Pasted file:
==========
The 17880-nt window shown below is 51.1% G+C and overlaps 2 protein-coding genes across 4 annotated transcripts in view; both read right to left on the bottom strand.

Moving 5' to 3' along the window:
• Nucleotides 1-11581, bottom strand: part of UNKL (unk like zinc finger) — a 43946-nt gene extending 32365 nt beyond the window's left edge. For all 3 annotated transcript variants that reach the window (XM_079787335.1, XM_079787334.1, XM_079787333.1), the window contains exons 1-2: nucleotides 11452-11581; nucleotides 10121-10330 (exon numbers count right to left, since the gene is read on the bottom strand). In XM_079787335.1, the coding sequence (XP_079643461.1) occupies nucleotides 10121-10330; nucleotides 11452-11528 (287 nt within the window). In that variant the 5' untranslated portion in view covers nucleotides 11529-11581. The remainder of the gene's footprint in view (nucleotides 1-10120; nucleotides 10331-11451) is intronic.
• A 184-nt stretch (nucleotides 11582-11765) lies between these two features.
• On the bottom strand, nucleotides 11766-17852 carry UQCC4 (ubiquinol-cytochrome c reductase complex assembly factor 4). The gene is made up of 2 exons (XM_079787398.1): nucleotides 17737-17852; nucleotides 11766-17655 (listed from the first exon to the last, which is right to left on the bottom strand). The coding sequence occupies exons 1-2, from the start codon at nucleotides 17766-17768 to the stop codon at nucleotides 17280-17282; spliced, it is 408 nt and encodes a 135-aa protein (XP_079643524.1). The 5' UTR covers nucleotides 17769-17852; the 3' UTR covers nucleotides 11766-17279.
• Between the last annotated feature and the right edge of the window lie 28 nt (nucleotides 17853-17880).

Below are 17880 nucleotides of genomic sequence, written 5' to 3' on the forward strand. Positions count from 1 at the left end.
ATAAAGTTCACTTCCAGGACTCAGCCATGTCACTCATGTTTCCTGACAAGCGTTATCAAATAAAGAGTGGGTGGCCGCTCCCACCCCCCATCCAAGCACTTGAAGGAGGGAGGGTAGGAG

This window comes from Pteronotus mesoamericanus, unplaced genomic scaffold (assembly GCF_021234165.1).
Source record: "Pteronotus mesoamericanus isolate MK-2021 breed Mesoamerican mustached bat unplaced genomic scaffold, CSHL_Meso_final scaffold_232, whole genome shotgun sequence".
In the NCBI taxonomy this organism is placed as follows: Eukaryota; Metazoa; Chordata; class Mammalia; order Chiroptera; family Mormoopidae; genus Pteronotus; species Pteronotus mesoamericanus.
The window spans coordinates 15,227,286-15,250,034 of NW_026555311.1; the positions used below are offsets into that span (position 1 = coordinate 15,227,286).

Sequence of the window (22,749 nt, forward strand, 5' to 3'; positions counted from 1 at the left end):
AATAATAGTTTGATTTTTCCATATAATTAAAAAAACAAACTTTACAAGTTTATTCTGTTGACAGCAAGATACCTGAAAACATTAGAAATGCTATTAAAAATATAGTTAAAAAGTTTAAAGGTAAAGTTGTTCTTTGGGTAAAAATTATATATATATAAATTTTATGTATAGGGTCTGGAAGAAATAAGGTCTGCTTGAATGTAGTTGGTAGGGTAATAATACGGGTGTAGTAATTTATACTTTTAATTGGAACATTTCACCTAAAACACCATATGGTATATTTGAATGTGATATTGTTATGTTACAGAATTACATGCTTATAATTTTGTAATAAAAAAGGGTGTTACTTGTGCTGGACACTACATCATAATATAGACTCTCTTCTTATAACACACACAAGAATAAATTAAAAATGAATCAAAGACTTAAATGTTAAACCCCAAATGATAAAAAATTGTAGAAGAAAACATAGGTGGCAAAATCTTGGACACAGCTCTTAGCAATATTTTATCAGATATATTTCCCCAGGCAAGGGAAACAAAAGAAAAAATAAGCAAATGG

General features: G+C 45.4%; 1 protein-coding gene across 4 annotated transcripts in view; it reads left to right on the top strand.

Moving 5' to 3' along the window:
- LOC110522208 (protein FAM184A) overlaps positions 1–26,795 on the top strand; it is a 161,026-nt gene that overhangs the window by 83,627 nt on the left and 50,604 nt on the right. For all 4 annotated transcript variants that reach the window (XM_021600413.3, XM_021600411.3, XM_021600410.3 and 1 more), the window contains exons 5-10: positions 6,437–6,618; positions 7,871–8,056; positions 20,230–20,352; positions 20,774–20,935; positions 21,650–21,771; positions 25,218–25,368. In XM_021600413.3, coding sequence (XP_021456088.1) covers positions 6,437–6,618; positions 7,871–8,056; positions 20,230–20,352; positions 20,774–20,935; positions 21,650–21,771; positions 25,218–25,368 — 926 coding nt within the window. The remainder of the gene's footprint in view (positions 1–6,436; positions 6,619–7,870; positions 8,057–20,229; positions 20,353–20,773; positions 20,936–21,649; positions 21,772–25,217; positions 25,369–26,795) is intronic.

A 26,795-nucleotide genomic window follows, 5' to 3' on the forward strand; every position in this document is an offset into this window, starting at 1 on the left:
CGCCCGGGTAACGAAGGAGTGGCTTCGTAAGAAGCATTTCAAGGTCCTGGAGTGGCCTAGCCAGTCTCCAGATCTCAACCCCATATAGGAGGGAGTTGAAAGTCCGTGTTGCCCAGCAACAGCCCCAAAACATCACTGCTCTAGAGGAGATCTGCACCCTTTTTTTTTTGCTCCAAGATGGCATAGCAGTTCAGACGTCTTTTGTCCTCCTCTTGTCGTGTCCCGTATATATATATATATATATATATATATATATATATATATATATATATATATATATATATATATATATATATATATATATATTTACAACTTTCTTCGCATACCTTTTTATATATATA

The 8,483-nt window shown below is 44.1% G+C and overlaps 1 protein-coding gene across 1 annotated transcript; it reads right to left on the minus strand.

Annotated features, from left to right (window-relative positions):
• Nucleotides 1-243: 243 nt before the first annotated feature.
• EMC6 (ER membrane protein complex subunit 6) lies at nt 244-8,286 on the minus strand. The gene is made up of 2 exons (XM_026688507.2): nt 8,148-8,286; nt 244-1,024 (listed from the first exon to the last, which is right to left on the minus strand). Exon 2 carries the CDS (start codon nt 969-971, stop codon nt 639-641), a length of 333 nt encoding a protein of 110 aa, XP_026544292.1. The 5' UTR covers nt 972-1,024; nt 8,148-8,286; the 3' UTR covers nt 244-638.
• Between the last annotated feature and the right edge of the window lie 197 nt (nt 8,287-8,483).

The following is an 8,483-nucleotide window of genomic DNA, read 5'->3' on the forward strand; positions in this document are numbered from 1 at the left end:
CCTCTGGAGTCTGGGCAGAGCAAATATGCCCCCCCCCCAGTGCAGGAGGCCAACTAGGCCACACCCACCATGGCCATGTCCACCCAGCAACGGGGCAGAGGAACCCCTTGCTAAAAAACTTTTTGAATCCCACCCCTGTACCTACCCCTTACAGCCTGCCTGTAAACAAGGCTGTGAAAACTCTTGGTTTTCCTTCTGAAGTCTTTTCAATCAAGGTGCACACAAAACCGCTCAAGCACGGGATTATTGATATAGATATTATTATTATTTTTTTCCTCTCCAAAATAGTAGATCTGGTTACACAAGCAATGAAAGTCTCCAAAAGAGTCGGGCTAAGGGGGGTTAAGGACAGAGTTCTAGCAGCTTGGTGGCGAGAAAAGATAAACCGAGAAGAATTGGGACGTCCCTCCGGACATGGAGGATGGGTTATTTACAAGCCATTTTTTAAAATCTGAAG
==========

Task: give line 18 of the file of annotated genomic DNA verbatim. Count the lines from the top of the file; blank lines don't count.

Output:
A 26,795-nucleotide genomic window follows, 5' to 3' on the forward strand; every position in this document is an offset into this window, starting at 1 on the left: